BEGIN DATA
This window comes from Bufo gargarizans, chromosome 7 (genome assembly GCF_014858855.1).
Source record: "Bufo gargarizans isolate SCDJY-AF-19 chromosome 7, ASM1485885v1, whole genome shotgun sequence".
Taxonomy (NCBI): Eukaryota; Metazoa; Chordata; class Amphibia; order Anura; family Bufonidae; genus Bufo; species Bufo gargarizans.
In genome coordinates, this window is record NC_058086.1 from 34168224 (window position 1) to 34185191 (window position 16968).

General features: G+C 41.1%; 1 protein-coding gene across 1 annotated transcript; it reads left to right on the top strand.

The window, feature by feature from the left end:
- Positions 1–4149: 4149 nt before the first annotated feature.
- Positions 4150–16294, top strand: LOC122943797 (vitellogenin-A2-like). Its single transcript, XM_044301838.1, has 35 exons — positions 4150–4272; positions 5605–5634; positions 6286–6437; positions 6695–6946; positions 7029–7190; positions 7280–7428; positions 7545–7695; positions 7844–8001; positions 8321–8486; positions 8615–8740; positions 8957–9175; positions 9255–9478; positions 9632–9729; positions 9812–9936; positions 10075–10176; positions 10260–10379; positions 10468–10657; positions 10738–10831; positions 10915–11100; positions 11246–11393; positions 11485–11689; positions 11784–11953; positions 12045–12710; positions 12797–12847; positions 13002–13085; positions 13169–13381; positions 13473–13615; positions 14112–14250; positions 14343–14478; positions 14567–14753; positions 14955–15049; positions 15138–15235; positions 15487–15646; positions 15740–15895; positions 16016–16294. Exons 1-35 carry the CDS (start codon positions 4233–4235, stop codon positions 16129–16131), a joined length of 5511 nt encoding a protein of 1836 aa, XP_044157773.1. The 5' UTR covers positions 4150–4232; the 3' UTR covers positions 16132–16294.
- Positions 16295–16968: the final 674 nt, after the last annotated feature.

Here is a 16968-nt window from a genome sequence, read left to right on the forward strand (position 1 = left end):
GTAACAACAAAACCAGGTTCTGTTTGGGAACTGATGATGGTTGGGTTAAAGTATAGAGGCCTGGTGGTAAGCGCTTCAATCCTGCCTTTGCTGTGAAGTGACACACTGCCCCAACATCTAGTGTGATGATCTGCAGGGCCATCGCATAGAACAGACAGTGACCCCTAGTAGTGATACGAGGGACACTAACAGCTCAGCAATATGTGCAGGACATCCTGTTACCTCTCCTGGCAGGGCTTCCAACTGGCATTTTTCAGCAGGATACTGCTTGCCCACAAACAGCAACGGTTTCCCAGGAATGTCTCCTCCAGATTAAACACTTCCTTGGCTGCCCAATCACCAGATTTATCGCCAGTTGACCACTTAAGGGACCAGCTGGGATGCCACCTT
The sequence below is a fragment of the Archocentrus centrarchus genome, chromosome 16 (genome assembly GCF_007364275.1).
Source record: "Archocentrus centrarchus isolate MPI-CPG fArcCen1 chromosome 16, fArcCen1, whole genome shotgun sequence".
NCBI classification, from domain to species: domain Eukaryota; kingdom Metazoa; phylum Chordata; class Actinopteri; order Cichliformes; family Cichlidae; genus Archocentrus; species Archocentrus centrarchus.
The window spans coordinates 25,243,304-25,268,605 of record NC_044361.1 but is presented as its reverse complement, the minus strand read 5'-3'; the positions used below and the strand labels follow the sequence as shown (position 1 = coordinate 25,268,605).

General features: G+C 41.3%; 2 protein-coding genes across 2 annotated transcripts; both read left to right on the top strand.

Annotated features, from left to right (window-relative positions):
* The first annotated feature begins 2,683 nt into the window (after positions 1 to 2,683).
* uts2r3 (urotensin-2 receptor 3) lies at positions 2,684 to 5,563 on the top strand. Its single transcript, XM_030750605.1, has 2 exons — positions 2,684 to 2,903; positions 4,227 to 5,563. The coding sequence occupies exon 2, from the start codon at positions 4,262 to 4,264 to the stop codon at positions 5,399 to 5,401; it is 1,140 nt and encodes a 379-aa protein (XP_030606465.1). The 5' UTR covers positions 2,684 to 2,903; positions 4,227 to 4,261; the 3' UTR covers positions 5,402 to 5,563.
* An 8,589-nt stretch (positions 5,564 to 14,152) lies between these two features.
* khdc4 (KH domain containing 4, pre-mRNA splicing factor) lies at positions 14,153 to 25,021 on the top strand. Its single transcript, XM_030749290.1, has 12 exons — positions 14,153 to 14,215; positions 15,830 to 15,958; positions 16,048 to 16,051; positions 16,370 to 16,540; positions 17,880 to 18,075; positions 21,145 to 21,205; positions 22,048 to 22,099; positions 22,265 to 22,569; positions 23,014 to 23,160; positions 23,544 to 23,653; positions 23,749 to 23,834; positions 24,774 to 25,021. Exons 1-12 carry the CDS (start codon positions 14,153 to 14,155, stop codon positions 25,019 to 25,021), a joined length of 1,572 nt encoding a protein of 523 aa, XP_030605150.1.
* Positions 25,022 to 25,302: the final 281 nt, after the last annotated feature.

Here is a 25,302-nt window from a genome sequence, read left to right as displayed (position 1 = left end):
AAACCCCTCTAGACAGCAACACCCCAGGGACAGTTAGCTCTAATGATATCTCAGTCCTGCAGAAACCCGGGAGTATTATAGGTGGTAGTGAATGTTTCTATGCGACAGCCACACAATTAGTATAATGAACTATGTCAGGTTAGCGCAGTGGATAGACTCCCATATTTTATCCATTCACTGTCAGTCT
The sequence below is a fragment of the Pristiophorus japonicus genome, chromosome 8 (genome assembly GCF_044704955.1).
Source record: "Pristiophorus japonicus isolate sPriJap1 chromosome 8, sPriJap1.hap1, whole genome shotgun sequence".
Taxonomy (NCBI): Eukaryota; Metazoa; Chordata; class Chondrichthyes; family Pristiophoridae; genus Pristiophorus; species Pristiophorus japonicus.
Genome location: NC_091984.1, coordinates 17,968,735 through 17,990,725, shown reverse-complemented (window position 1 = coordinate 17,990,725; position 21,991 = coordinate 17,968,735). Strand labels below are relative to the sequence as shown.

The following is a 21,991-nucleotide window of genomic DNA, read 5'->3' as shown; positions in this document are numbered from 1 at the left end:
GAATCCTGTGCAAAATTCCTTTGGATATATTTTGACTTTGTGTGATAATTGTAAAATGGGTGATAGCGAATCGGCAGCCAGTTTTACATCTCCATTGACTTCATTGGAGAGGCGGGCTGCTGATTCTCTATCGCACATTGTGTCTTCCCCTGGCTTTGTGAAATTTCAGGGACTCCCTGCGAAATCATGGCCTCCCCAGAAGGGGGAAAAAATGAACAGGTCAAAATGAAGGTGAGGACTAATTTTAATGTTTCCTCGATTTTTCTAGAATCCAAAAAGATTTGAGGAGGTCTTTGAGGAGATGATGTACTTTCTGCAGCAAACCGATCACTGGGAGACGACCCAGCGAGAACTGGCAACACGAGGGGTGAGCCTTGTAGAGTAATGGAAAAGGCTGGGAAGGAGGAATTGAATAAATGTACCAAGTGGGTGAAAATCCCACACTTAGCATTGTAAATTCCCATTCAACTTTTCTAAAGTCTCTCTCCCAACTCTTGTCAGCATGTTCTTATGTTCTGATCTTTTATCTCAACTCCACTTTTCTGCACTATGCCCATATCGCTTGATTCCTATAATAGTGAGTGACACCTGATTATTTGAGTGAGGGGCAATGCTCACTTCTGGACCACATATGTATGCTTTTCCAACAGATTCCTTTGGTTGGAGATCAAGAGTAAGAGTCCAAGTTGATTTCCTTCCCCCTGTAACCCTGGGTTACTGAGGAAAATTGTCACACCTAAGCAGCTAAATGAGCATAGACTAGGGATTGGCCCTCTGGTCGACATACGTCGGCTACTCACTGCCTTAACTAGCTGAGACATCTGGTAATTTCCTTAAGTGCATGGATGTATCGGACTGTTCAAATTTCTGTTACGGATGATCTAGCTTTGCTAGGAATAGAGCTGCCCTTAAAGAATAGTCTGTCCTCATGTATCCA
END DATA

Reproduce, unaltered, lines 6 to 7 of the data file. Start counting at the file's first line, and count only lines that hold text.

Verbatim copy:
The window, feature by feature from the left end:
- Positions 1–4149: 4149 nt before the first annotated feature.